Impacts of Climate Change


  
collapse Topic : Causes of Climate Change ‎(2)
Cyclical and Natural Changes
Human-Caused Changes
collapse Topic : Climate System ‎(12)
Atmospheric Circulation
Atmospheric Composition
Carbon Cycle
Climate Compared to Weather
Climate Feedbacks
Global Energy Balance
Greenhouse Effect
Ocean and Climate
Orbital Cycles
Regional Climates
Solar Radiation
Water Cycle
collapse Topic : Human Responses to Climate Change ‎(3)
Personal Responsibility
Risk Management
Social Values
collapse Topic : Impacts of Climate Change ‎(13)
Agricultural Changes
Economic Impacts
Ecosystem Changes
Extreme Weather
Freshwater Resources
Great Lakes Impacts
Melting Ice and Permafrost
Ocean Warming and Acidification
Plants and Animals
Public Health
Sea Level Rise
Surface Temperature Warming
Uncertainty
collapse Topic : Measuring and Modeling Climate ‎(2)
Climate Modeling
Gathering and Measuring Climate Data

Great Lakes Impacts   

Climate change will have local impacts here in the Great Lakes region.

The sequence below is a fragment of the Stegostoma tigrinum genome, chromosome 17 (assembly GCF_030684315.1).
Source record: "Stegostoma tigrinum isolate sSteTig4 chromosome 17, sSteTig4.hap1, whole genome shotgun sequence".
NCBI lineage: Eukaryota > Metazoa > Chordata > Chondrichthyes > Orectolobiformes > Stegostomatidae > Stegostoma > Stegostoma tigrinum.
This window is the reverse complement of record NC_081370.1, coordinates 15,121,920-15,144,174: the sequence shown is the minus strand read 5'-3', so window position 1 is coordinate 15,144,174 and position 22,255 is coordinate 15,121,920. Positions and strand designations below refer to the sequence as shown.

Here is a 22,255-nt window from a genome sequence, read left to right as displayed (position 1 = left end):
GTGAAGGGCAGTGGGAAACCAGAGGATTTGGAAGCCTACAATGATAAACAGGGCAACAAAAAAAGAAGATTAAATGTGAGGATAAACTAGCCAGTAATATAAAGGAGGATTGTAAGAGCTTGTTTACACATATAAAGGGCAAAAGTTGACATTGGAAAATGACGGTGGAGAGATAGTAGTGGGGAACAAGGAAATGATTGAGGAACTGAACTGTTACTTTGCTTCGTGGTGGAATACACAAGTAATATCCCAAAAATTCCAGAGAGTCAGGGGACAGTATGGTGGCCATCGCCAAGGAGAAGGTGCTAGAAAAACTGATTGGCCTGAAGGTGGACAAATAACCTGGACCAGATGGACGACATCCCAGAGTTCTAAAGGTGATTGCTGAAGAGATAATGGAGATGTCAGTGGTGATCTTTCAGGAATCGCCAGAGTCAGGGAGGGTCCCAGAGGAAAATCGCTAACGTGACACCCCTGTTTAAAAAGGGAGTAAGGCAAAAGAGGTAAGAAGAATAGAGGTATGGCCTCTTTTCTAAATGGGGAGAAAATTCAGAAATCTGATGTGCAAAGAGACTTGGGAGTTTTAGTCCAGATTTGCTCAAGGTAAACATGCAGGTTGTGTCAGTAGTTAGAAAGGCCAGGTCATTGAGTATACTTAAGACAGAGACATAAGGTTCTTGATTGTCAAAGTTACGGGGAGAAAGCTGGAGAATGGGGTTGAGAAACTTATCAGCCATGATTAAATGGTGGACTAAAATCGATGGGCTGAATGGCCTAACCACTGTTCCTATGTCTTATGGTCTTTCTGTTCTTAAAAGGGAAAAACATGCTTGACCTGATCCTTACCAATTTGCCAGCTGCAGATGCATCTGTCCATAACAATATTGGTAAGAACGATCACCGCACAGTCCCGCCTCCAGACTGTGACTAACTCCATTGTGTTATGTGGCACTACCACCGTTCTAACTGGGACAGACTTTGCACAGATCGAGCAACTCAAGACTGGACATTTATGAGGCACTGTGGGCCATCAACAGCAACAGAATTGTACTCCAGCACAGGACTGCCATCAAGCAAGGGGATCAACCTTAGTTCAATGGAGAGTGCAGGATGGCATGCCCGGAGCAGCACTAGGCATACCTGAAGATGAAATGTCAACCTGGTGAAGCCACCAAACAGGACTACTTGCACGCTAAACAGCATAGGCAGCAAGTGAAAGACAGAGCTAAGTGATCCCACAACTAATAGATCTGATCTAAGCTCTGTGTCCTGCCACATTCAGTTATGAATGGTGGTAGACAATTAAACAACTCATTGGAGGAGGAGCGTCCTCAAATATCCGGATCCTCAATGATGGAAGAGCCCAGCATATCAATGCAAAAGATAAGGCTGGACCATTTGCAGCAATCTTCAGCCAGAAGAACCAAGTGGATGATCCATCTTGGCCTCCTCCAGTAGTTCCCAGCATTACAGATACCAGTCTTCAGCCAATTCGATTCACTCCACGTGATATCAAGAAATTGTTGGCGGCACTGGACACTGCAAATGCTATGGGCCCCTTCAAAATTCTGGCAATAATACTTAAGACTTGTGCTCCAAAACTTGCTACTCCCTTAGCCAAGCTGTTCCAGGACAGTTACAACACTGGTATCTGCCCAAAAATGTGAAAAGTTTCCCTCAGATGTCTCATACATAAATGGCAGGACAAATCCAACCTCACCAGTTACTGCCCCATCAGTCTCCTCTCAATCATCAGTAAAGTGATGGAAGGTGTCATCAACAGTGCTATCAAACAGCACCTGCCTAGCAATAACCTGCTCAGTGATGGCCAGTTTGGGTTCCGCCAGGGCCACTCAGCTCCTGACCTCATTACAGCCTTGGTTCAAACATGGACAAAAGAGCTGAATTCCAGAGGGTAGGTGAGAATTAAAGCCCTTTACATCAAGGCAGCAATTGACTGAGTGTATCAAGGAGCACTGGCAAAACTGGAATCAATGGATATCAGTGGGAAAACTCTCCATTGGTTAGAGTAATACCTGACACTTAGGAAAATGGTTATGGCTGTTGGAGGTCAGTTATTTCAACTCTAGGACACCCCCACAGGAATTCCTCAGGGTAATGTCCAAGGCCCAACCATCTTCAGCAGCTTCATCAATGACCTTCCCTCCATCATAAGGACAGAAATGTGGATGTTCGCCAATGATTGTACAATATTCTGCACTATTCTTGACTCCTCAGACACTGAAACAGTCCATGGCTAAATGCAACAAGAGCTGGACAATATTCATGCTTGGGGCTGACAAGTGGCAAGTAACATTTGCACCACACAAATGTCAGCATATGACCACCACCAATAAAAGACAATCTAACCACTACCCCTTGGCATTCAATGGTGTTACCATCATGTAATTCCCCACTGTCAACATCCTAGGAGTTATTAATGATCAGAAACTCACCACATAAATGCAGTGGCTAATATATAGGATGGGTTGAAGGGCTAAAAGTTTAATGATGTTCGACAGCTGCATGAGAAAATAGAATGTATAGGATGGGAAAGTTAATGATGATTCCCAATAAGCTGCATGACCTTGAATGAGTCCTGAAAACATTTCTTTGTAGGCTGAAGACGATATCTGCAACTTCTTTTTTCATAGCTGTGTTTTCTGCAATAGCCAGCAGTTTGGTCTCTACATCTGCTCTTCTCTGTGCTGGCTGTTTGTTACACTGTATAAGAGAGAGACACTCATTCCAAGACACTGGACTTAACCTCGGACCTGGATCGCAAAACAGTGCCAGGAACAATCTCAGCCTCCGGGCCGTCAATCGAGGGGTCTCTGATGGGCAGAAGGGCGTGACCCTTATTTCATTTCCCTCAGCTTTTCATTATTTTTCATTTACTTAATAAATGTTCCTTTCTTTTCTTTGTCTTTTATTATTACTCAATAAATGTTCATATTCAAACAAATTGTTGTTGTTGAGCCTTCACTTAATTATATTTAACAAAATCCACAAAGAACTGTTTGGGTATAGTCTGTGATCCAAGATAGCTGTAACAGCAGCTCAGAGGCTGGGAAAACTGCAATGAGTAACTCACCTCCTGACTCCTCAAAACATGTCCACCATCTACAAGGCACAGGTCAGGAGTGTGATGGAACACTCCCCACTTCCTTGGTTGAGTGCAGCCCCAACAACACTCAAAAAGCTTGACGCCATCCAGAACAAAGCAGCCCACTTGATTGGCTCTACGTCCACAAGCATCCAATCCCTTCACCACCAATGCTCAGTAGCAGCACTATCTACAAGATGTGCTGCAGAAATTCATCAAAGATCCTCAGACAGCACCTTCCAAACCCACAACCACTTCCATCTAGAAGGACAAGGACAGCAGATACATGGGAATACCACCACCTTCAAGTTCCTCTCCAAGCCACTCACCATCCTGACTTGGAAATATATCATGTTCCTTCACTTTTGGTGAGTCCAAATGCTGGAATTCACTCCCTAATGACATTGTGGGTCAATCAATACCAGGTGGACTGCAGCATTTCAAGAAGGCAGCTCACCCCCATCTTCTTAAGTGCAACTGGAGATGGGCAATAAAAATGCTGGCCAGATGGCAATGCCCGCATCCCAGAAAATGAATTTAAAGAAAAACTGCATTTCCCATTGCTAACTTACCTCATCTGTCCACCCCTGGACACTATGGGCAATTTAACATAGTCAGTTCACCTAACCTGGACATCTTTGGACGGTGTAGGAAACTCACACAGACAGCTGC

• A changing climate will have both positive and negative impacts.  Too much or too little precipitation, too much heat, or too many freeze-thaw cycles may become more common in weather patterns.  Certain regions of the state, ecosystems or economic activities will be more vulnerable to these types of changes, while others will be more resilient.  Assessing the possible winners and losers is a complex and potentially controversial process. (http://www.wicci.wisc.edu).

  • Models predict that by the end of the century the Great Lakes region will experience temperature increases of 5-10oF rise in the winter and  8-17oF rise in the summer

  • Although average annual precipitation may not change much, an overall drier climate is expected because rainfall cannot compensate for the increase in evaporation resulting from greater temperatures. Seasonally, winter precipitation is expected to increase by as much as 25% and summer precipitation is expected to decrease as much as 20%. Thus we may see drier soils and more summer droughts.

  • Extreme heat will be more common, and the frequency of heavy rainstorms will increase. These increases could be 50-100% higher than today.

  • The growing season could be 4-7 weeks longer.

  • Declines in ice cover on the Great Lakes and inland lakes have been recorded over the past 100-150 years and are expected to continue. (http://www.ucsusa.org/greatlakes/glregionwis_cli.html).